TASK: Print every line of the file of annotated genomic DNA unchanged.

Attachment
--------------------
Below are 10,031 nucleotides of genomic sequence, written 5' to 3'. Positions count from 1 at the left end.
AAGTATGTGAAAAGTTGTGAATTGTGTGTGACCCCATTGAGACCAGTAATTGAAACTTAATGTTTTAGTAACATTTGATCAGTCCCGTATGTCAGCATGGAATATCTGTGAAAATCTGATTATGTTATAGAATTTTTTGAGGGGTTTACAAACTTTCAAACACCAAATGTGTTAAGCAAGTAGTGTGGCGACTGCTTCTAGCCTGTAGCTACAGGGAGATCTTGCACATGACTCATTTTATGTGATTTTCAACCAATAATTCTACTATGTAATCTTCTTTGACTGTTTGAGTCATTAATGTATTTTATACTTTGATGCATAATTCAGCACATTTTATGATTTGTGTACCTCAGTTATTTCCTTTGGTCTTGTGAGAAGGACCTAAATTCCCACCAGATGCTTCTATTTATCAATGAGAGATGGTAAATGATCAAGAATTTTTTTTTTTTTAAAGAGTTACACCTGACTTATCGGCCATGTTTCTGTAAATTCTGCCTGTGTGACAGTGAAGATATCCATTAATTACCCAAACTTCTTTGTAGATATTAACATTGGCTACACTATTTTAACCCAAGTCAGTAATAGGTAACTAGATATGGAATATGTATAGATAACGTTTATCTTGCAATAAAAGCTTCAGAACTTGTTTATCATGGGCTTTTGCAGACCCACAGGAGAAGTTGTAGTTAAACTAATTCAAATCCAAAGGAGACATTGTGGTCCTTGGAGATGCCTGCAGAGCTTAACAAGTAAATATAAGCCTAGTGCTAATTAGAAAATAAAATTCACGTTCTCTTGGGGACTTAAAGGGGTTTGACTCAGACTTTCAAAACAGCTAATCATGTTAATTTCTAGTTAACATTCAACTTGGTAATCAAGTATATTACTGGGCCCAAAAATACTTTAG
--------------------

Below are 10,031 nucleotides of genomic sequence, written 5' to 3'. Positions count from 1 at the left end.
AAGTATGTGAAAAGTTGTGAATTGTGTGTGACCCCATTGAGACCAGTAATTGAAACTTAATGTTTTAGTAACATTTGATCAGTCCCGTATGTCAGCATGGAATATCTGTGAAAATCTGATTATGTTATAGAATTTTTTGAGGGGTTTACAAACTTTCAAACACCAAATGTGTTAAGCAAGTAGTGTGGCGACTGCTTCTAGCCTGTAGCTACAGGGAGATCTTGCACATGACTCATTTTATGTGATTTTCAACCAATAATTCTACTATGTAATCTTCTTTGACTGTTTGAGTCATTAATGTATTTTATACTTTGATGCATAATTCAGCACATTTTATGATTTGTGTACCTCAGTTATTTCCTTTGGTCTTGTGAGAAGGACCTAAATTCCCACCAGATGCTTCTATTTATCAATGAGAGATGGTAAATGATCAAGAATTTTTTTTTTTTTAAAGAGTTACACCTGACTTATCGGCCATGTTTCTGTAAATTCTGCCTGTGTGACAGTGAAGATATCCATTAATTACCCAAACTTCTTTGTAGATATTAACATTGGCTACACTATTTTAACCCAAGTCAGTAATAGGTAACTAGATATGGAATATGTATAGATAACGTTTATCTTGCAATAAAAGCTTCAGAACTTGTTTATCATGGGCTTTTGCAGACCCACAGGAGAAGTTGTAGTTAAACTAATTCAAATCCAAAGGAGACATTGTGGTCCTTGGAGATGCCTGCAGAGCTTAACAAGTAAATATAAGCCTAGTGCTAATTAGAAAATAAAATTCACGTTCTCTTGGGGACTTAAAGGGGTTTGACTCAGACTTTCAAAACAGCTAATCATGTTAATTTCTAGTTAACATTCAACTTGGTAATCAAGTATATTACTGGGCCCAAAAATACTTTAG